In Oregon, it is legal to trap foxes, coyotes, raccoons and other fur-bearing animals for game. The regulations around trapping remain a vestige of pioneer days. For example, trapping is allowed on public lands as long as the trap is set more than fifty feet from a public trail or 300 feet from trailheads and campgrounds. A trapper is required by law to check what has walked into his trap only once in two days. In November, measure 97, which would restrict trapping, is on the ballot. We reached out to both sides of this debate, but the Oregon Trappers Association declined to comment.
Wally Sykes Founder, TrapFree Oregon
ALTHOUGH MOST OREGONIANS AREN’T AWARE, trapping in Oregon is a stark, brutal reality. About 800 fur trappers (.0002 percent of the state population) kill more than 20,000 animals annually using leghold traps, neck snares and Conibear body-gripping traps. The latter two are kill traps. Beyond targeted species, deer, hawks, eagles, cougars, wolverines, wolves, rabbits, dogs, cats, and more are unintentionally trapped. The list is long and the numbers unknown since reporting “by catch” is not required, except for threatened or endangered species. Bobcats are the most valuable, averaging $350 (Eastern Oregon) and $50 (Western Oregon) last season. Most furs go to China, most finished garments to Russia. The season runs from mid-November through March 31 and traps are abundant on public lands, especially along trails, streams, and roads where Oregonians like to hike, ski and snowshoe. Traps are not marked, are indiscriminate, and there is no limit, so a trapper may set 200 or more each season.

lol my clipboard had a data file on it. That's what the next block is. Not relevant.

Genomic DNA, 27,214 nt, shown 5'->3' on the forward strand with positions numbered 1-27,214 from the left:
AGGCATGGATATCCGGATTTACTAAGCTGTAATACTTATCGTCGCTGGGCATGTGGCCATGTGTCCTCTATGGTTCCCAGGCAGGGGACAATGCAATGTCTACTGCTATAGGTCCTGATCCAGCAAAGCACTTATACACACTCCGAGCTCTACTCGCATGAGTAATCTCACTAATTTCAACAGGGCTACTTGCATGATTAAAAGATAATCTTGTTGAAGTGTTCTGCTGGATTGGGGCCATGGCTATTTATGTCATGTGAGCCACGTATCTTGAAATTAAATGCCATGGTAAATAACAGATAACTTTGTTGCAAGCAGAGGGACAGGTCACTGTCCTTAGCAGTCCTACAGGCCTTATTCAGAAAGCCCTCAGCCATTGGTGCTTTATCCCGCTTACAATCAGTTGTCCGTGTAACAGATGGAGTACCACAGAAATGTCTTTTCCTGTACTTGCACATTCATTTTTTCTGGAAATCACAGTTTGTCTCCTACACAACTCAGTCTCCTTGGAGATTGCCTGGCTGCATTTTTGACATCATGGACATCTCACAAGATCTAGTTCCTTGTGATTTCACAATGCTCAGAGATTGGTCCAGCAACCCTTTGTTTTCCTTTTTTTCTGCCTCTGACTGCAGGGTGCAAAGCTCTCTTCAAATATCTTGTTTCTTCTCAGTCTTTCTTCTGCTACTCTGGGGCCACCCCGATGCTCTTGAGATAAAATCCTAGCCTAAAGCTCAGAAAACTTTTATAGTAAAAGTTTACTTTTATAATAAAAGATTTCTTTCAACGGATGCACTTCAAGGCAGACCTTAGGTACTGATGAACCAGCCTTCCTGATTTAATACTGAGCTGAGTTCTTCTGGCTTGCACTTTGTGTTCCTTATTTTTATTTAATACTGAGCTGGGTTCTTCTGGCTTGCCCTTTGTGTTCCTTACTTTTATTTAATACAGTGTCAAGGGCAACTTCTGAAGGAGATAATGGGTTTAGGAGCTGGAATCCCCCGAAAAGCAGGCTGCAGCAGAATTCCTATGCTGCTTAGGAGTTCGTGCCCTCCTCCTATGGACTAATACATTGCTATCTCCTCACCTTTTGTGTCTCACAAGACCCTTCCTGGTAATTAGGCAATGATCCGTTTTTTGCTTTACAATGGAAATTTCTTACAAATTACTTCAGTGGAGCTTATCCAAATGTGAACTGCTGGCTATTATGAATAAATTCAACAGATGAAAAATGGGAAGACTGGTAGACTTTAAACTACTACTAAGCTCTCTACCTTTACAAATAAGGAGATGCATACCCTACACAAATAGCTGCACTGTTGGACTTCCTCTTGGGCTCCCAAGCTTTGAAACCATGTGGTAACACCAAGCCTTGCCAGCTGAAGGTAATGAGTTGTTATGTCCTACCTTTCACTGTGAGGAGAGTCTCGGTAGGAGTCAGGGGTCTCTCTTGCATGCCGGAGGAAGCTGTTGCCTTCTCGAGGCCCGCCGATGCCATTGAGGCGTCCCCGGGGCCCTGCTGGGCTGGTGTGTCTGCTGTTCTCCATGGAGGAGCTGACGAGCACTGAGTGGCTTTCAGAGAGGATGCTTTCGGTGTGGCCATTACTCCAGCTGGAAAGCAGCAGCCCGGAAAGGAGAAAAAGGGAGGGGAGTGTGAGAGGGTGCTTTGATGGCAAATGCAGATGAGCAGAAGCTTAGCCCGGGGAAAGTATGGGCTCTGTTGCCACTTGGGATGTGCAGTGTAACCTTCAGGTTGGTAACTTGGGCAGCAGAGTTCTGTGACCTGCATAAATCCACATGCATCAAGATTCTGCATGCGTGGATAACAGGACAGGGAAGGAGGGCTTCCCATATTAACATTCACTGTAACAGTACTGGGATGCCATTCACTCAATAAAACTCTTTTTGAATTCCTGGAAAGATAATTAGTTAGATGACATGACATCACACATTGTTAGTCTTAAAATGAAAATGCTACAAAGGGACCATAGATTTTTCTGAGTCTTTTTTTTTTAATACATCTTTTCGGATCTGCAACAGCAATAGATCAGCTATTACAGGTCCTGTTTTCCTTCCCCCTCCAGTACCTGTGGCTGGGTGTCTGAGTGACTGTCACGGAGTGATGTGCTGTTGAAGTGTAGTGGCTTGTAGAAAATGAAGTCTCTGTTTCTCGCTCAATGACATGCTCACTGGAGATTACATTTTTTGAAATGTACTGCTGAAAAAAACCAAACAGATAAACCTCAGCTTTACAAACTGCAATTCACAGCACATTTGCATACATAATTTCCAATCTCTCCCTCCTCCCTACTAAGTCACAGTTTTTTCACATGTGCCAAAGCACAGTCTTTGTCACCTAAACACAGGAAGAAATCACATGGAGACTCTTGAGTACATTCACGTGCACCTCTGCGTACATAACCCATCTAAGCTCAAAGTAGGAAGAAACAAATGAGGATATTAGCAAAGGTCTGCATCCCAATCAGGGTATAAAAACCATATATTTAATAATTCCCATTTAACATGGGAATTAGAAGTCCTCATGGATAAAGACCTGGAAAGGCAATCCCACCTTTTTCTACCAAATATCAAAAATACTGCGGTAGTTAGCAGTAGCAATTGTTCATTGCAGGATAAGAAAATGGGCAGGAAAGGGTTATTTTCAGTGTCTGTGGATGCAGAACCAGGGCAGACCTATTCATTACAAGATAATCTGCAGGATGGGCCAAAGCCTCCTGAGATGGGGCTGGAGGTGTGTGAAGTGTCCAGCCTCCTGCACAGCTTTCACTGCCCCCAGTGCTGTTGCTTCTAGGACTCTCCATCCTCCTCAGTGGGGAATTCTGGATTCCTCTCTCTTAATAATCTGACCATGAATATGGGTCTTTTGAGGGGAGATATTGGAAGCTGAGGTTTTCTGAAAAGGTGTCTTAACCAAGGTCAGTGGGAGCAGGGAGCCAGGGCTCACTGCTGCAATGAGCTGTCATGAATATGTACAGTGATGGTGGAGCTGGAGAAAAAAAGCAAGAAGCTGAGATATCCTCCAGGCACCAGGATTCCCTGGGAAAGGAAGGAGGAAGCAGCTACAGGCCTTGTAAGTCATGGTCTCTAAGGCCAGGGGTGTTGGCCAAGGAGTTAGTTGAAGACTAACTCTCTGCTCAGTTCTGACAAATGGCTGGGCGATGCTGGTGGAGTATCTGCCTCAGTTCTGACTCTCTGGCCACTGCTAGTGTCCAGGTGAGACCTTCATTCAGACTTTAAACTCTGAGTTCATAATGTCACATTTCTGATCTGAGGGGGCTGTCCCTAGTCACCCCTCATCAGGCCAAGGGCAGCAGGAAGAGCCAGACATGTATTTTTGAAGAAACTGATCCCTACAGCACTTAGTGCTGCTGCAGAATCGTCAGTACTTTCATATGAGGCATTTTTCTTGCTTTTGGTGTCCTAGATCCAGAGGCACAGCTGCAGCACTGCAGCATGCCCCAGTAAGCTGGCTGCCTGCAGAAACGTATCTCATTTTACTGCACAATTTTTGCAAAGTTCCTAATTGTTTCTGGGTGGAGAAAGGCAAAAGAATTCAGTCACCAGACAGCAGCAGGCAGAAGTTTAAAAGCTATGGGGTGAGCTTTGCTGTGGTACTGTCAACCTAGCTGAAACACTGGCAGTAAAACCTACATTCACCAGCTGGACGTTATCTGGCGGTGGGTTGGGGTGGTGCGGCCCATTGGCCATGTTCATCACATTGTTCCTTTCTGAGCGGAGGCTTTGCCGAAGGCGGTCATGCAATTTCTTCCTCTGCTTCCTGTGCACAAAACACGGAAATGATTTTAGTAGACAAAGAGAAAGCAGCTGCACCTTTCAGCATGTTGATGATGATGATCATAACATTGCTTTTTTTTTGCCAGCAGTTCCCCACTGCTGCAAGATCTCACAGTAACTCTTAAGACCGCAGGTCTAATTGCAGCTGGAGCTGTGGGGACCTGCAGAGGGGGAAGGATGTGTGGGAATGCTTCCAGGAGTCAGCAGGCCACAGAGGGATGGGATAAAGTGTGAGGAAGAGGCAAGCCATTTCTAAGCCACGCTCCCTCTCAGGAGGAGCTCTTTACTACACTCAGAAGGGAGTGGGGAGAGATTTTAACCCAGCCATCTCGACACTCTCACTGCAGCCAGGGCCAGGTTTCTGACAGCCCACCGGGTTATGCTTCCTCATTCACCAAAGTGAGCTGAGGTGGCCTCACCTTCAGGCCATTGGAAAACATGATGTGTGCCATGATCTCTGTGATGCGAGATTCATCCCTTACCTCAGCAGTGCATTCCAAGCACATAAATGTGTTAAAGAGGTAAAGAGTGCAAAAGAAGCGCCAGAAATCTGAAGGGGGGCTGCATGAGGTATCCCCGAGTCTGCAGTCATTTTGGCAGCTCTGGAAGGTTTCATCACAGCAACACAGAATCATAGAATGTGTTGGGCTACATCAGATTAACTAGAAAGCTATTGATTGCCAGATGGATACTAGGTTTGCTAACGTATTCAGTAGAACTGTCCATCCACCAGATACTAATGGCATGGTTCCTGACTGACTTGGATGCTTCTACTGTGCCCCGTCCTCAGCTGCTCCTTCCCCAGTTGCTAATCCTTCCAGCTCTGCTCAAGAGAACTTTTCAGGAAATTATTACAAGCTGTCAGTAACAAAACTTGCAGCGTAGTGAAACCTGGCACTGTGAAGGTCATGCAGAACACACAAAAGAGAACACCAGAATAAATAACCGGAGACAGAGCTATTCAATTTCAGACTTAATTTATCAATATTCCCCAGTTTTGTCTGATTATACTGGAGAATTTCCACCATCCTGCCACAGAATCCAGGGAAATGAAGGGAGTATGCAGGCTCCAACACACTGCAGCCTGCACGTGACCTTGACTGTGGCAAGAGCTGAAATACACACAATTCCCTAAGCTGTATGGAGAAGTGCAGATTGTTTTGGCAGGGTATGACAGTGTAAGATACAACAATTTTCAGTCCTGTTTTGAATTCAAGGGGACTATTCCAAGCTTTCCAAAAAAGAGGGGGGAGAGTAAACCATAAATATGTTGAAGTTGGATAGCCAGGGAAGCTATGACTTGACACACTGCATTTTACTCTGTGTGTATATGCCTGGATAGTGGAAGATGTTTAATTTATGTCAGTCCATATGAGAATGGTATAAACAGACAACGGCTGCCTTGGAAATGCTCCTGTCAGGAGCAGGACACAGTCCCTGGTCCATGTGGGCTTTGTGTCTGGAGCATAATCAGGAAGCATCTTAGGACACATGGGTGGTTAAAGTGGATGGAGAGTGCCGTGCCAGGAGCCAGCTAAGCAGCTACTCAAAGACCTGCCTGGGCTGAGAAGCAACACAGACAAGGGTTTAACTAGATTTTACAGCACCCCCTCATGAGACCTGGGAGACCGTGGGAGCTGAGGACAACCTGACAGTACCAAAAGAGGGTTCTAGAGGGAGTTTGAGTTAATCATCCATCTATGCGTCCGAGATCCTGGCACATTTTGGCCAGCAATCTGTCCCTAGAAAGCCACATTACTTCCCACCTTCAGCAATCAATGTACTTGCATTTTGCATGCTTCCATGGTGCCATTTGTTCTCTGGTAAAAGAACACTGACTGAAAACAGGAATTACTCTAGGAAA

What’s wrong with trapping? Well, some object to the commercial killing of wildlife which belongs to all Oregonians, not just trappers. Some fear for their pets, a number of which are trapped each year. Some think traps are dangerous to public safety. The majority find this savage hobby to be indecent, for animals can legally remain in traps up to forty-eight hours and suffer horribly. Some victims chew off a trapped leg (called “wring-off”) or otherwise maul themselves. Neck snares often don’t kill, so animals linger in semi-suffocation, sometimes suffering grossly swollen heads (“jelly-head” to trappers) or the noose tightens around the abdomen or leg. Conibear traps sometimes miss the neck and break spines or crush ribs—a long excruciating death. The trapper ends the struggle by clubbing, strangling or suffocating his catch.
Washington, California, Colorado and Arizona have ended or severely restricted fur trapping. Has Oregon the decency to do the same?